Monday, March 5, 2012

World War I Poetry and history lesson--with music



One of the more difficult moments I faced in teaching was to present poetry to my students.  Some teachers find this an easy topic; I do enjoy good poetry, but I have issues with trying to decipher the meaning of a poem, especially when the author/authoress is deceased.  It's not like they left a detailed note or message about their work either!

A poem I learned in high school has stayed in my memory after all these years:  Dulce Et Decorum Est by Wilfred Owen, a British officer who was killed one week before the end of WWI.  In this poem, Owen describes the horror of retreating troops as they fall victim to a poison gas attack.  I used this poem to reflect upon the atrocities that occur not only in war to soliders, but also to civilians.  Saddam Hussein used a similar type of chemical warfare against the Kurds.  

I also used the song and video I edited (below) of "Children's Crusade" by Sting from his album The Dream of the Blue Turtles.  In it, he describes the blatant disregard for the lives of soldiers by the generals who were only interested in the glory of their name and effort...which I believe has been shown again and again throughout the bloody history of Mankind and the desire to go to war.  In this way, I brought music, history, and literature to this lesson about human nature and our legacy.  Sting also speaks of the eventual end result of war:  business continues on, even at the price of future generations, including those who have become caught in the international trafficking of drugs.

World War I-–named the Great War at the time--started at August 2, 1914. It was supposed to be "The war to end all wars."  It would be a short war ("Home before Christmas") but was to rage on for four long years with extreme devastating force. It was the first complete, large-scale, industrial war that would not only demand millions of dead, wounded, mutilated and missing among military and civilian people - children, women and men – but in addition was to bring incomprehensible material damage.  Machine guns, airplanes, poison gas, tanks, submarines, flamethrowers, 24-hour artillery barrages, barbed wire, and reckless slaughter of men--over 700,000 in one battle--decimated a generation. The French army lost over 2 million men. Over 1 million horses were taken into battle--and only 60,000 returned.


Philosopher, poet, and literary critic George Santayana spoke so accurately when he said the words (that someone else spoke 100 years before him): "Those who can not remember the past are condemned to repeat it."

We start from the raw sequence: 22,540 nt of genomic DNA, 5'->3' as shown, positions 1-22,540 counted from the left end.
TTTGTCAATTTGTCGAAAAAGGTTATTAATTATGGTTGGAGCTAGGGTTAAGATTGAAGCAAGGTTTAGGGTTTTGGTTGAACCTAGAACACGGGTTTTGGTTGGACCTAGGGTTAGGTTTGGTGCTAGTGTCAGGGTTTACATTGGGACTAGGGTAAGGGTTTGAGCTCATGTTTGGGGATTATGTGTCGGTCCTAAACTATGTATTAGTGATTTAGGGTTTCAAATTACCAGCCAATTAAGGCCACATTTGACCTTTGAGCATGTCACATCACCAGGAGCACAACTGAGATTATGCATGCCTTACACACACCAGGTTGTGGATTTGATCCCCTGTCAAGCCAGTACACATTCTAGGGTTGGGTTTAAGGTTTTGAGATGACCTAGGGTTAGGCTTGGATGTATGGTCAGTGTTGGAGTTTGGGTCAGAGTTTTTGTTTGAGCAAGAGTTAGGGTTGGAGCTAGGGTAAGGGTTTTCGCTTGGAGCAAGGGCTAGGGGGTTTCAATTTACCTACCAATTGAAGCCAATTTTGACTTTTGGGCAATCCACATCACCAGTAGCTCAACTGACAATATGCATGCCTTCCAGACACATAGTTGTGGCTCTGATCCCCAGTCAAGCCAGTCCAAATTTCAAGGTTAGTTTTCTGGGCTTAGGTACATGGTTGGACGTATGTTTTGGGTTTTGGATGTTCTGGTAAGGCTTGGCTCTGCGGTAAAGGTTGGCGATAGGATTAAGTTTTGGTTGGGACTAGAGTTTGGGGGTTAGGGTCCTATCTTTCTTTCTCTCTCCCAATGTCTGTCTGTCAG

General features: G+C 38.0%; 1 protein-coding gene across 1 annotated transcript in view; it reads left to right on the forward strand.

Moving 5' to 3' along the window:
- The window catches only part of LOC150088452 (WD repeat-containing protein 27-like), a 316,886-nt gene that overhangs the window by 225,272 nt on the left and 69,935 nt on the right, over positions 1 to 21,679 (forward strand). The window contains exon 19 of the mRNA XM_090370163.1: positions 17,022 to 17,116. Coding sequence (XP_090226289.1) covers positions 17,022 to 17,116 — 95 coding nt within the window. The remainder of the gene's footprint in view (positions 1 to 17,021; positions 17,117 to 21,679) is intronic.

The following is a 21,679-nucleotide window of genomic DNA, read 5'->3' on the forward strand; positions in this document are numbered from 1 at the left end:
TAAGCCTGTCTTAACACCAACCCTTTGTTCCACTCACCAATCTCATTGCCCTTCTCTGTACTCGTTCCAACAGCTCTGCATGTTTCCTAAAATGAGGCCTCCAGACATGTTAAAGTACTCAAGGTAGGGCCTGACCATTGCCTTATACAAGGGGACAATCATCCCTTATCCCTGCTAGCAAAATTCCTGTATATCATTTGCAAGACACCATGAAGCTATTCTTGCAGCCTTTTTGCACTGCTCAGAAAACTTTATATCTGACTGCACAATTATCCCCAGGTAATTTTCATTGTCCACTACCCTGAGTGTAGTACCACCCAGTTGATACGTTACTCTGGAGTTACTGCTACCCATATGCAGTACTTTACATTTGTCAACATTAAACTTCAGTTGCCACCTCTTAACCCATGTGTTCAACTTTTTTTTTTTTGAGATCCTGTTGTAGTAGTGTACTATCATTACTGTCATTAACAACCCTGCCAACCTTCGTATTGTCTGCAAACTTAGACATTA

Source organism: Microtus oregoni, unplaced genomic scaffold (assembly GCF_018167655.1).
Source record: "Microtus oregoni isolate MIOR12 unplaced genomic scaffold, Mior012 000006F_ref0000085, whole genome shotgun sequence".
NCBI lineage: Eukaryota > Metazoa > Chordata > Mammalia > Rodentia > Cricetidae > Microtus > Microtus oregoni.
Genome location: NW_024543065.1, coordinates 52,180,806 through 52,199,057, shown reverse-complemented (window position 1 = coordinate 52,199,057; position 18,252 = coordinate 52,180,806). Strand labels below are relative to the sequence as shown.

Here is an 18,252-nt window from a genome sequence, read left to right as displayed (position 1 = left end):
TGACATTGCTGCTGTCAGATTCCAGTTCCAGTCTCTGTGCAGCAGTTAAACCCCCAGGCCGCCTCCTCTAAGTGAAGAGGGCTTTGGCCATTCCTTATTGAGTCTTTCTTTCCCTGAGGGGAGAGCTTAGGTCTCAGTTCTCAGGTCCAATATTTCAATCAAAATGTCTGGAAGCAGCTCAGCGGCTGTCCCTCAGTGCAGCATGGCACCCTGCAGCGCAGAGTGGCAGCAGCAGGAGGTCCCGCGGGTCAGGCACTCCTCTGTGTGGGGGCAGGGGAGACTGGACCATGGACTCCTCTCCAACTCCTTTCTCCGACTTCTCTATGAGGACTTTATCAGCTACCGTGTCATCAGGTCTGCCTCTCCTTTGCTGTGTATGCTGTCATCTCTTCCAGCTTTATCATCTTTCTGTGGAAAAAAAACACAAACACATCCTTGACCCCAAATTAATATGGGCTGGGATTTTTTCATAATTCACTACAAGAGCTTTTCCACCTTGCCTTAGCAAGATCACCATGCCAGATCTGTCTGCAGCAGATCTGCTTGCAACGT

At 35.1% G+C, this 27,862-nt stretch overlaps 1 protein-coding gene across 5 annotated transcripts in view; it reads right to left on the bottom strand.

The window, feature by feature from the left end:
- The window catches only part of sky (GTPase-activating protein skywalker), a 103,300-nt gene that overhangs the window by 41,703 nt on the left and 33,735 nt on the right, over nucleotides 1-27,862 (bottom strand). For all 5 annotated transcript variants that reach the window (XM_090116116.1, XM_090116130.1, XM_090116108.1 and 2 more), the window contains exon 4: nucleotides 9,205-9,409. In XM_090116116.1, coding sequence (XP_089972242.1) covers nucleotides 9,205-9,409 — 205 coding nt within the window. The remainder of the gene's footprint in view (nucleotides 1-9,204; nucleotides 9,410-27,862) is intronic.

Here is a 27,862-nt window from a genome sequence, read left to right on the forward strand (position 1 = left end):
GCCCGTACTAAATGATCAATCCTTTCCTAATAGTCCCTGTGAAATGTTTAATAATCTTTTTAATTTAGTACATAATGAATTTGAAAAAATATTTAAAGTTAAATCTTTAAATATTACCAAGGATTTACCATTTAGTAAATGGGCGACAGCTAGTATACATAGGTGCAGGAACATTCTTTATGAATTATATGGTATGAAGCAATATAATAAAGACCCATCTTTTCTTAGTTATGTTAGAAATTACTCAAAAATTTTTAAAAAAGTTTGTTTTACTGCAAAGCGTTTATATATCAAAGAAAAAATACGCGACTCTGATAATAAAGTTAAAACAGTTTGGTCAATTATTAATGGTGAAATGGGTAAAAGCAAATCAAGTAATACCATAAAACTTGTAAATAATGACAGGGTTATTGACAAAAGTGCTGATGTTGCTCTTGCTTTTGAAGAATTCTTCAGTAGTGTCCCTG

"Children's Crusade"

Young men, soldiers, 1914
Marching through countries they'd never seen
Virgins with rifles, a game of charades
All for a Children's Crusade

Pawns in the game are not victims of chance
Strewn on the fields of Belgium and France
Poppies for young men, death's bitter trade
All of those young lives betrayed

The children of England would never be slaves
They're trapped on the wire and dying in waves
The flower of England face down in the mud
And stained in the blood of a whole generation

Corpulent generals safe behind lines
History's lessons drowned in red wine
Poppies for young men, death's bitter trade
All of those young lives betrayed
All for a Children's Crusade

The children of England would never be slaves
They're trapped on the wire and dying in waves
The flower of England face down in the mud
And stained in the blood of a whole generation

Midnight in Soho, 1984
Fixing in doorways, opium slaves
Poppies for young men, such bitter trade
All of those young lives betrayed
All for a Children's Crusade     
================================
"Dulce Et Decorum Est"
By Wilfred Owen

Bent double, like old beggars under sacks,
Knock-kneed, coughing like hags, we cursed through sludge,
Till on the haunting flares we turned out backs,
And towards our distant rest began to trudge.
Men marched asleep. Many had lost their boots,
But limped on, blood-shod. All went lame, all blind;
Drunk with fatigue; deaf even to the hoots
Of gas-shells dropping softly behind.

Gas! GAS! Quick, boys!--An ecstasy of fumbling
Fitting the clumsy helmets just in time,
But someone still was yelling out and stumbling
And flound'ring like a man in fire or lime.--
Dim through the misty panes and thick green light,
As under a green sea, I saw him drowning.

In all my dreams before my helpless sight
He plunges at me, guttering, choking, drowning.

If in some smothering dreams, you too could pace
Behind the wagon that we flung him in,
And watch the white eyes writhing in his face,
His hanging face, like a devil's sick of sin,
If you could hear, at every jolt, the blood
Come gargling from the froth-corrupted lungs
Bitter as the cud
Of vile, incurable sores on innocent tongues,--
My friend, you would not tell with such high zest
To children ardent for some desperate glory,
The old Lie: Dulce et decorum est
Pro patria mori.
(“It is sweet and glorious to die for one’s country.”)


The Latin phrase “Dulce et decorum est pro patria mori” is from an Ode by the Roman poet Horace and means “It is sweet and becoming to die for one’s country." Owen decries this and claims that it is nothing but a lie that was manufactured in the dawn of civilization and has been handed down from one generation to the next by propaganda pushers who are often interested only in their own gains. 
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Explanation of the poem:
Siegfried Sassoon is on record as saying to Robert Nichols, “War is hell, and those who instigate it are criminals”, and it is these same criminals that Wilfred Owen accuses of spreading “That old lie: Dulce et decorum est Pro patria mori,” but we must consider: is it really sweet and proper to die for one’s country? 

The attitudes of the poets would suggest otherwise and we must remember that these men were not simply romantic pen-pushers curled up on a desk. Both Sassoon and Owen fought at the frontlines in World War I and both went through the complete range of horrors of a war, from shattered corpses to bullet wounds, from seeing friends die to trudging through miles of mud.